German carrier Lufthansa is continuing negotiations for a €9 billion ($9.7 billion) support package from the German government’s Federal Economic Stabilisation Fund (WSF) as it bids to reach agreement on the future state role.
Lufthansa Group had on 23 April first disclosed it was holding financing talks with the home governments of its various airline units to secure liquidity to see it through the coronavirus crisis.
But a key stumbling block in Germany has been Lufthansa’s concerns over resulting state control in the running of the carrier. Chief executive Carsten Spohr told shareholders at its recent AGM that the group needs government support, “we do not need government management”.
In a statement issued today Lufthansa confirms it is in talks over a stabilisation package, detailing for the first time it is seeking €9 billion. ”Negotiations and the process of forming political will continue,” it says.
It says that In addition to a silent participation, the negotiations on financing measures include a secured loan. ”The conditions are the subject of these discussions,” Lufthansa says.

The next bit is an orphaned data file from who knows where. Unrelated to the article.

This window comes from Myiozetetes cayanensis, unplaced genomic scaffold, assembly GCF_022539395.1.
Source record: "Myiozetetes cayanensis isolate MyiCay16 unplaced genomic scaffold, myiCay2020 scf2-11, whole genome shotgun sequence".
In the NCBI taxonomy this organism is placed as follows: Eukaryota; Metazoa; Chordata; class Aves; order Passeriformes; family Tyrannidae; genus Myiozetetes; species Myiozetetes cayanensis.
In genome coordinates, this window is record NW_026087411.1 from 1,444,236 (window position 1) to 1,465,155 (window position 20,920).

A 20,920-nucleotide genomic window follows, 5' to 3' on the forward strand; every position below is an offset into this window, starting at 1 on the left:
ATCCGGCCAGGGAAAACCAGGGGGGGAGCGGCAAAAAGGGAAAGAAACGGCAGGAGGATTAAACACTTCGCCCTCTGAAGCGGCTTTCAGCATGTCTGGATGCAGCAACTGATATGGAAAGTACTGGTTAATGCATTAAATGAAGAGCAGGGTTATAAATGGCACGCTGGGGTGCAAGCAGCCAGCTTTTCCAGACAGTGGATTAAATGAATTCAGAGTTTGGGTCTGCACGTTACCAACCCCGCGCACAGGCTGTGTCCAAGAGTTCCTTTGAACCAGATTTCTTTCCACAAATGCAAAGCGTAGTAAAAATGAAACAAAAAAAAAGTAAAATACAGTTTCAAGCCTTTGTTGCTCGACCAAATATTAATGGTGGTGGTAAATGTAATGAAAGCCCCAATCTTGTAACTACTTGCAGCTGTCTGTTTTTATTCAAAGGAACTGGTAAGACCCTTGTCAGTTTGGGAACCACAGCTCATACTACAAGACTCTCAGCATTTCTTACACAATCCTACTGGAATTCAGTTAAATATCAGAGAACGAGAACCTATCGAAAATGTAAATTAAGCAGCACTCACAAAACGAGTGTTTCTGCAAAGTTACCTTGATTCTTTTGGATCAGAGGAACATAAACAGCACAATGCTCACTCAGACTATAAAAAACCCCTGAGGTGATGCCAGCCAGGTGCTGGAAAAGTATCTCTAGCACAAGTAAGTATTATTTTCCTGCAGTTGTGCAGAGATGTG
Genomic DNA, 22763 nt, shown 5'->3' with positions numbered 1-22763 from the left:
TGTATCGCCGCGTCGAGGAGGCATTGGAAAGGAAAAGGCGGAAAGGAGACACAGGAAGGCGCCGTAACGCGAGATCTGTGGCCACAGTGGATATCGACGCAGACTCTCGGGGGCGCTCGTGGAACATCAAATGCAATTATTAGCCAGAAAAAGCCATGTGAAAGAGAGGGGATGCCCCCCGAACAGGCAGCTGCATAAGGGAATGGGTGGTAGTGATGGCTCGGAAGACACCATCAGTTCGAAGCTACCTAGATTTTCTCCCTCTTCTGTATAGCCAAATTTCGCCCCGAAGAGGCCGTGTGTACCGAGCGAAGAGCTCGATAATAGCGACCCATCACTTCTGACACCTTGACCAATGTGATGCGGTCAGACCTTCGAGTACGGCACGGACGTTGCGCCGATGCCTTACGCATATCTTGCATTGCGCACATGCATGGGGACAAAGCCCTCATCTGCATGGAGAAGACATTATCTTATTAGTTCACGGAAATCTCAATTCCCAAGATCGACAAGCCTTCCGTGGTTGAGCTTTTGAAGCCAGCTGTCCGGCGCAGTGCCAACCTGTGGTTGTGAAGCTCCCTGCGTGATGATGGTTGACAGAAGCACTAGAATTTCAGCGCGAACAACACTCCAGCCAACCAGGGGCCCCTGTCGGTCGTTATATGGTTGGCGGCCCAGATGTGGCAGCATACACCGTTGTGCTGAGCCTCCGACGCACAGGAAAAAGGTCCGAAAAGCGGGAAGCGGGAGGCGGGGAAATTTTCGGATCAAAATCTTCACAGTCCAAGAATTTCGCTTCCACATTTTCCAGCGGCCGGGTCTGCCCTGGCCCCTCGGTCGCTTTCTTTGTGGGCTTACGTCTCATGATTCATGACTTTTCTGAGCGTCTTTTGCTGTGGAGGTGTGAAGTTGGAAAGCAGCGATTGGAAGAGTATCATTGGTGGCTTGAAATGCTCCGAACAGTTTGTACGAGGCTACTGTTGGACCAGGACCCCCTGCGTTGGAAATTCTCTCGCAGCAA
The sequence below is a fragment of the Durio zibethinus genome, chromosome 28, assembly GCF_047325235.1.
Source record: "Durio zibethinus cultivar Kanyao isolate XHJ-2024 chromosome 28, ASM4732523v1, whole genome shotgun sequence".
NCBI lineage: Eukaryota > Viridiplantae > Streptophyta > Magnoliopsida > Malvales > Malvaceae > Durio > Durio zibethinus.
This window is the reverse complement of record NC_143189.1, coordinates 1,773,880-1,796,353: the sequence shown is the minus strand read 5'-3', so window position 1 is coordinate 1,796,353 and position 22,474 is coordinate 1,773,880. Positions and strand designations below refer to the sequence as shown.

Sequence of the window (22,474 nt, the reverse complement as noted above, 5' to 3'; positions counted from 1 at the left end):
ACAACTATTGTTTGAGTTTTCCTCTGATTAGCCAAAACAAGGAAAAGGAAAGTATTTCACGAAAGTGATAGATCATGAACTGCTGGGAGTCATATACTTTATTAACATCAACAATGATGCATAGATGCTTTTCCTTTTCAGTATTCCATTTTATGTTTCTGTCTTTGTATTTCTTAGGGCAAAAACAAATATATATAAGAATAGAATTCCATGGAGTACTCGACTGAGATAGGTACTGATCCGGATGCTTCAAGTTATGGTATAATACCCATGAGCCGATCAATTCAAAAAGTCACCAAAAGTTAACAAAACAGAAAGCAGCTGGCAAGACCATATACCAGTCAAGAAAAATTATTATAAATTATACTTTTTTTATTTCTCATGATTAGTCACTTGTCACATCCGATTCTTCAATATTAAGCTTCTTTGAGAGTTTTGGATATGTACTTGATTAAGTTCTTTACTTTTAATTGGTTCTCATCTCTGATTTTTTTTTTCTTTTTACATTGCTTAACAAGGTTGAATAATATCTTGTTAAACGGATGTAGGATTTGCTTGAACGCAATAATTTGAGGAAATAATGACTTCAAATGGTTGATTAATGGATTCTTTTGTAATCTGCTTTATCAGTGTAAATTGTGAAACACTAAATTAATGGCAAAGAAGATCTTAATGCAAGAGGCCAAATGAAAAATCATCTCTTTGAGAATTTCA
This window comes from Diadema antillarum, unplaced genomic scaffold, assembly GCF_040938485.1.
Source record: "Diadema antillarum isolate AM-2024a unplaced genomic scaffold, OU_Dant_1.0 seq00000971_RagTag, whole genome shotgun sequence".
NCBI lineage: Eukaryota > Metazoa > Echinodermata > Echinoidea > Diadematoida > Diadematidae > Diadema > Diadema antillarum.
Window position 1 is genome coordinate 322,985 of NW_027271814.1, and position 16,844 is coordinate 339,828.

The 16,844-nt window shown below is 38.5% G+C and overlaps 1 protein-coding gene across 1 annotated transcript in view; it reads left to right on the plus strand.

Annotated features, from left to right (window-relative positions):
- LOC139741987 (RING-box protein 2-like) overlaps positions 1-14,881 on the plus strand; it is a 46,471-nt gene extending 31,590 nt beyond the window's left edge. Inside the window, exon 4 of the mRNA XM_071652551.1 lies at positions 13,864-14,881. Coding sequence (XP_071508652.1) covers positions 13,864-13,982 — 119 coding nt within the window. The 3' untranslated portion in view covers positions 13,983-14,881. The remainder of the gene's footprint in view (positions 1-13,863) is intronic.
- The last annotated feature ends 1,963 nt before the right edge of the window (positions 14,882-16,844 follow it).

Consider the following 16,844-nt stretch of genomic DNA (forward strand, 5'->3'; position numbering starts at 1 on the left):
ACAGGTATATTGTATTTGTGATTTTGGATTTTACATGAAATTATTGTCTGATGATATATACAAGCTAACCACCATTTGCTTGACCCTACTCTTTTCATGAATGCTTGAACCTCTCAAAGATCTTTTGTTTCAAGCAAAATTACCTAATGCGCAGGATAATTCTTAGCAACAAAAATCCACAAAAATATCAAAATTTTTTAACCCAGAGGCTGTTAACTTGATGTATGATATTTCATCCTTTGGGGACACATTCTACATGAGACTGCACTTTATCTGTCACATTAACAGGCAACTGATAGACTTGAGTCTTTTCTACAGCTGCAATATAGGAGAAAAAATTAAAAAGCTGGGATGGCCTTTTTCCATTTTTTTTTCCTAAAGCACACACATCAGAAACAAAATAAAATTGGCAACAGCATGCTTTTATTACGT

”A part of the negotiation is also a federal participation in the company’s share capital. In this context, various variants of capital increases are also discussed, including the nominal amount of the share, if necessary after a capital cut, in order to create shares of up to 25% plus one share,” it says.
The WSF is also seeking representation on Lufthansa’s supervisory board.
“The executive board of Deutsche Lufthansa continues negotiations with the aim of ensuring the future viability of the company for the benefit of its customers and employees,” it concludes.
Fixed costs for staff, aircraft, fuel hedges and material mean that for operations alone the carrier is currently burning through around €1 million per hour. Around 700 of the carrier’s 760 aircraft are grounded. “We have practically no earnings,” Spohr said in his AGM address. “The preliminary figures show a loss of €1.2 billion for January to March, and the second quarter will be even worse.”
A number of European governments have agreed state-backed loans and financing to bail out national carriers, including Lufthansa Group operator Swiss, and most high-profile, Franco-Dutch support for Air France-KLM. Support for the latter included conditions relating to meeting climate change objectives, such as reducing domestic operations.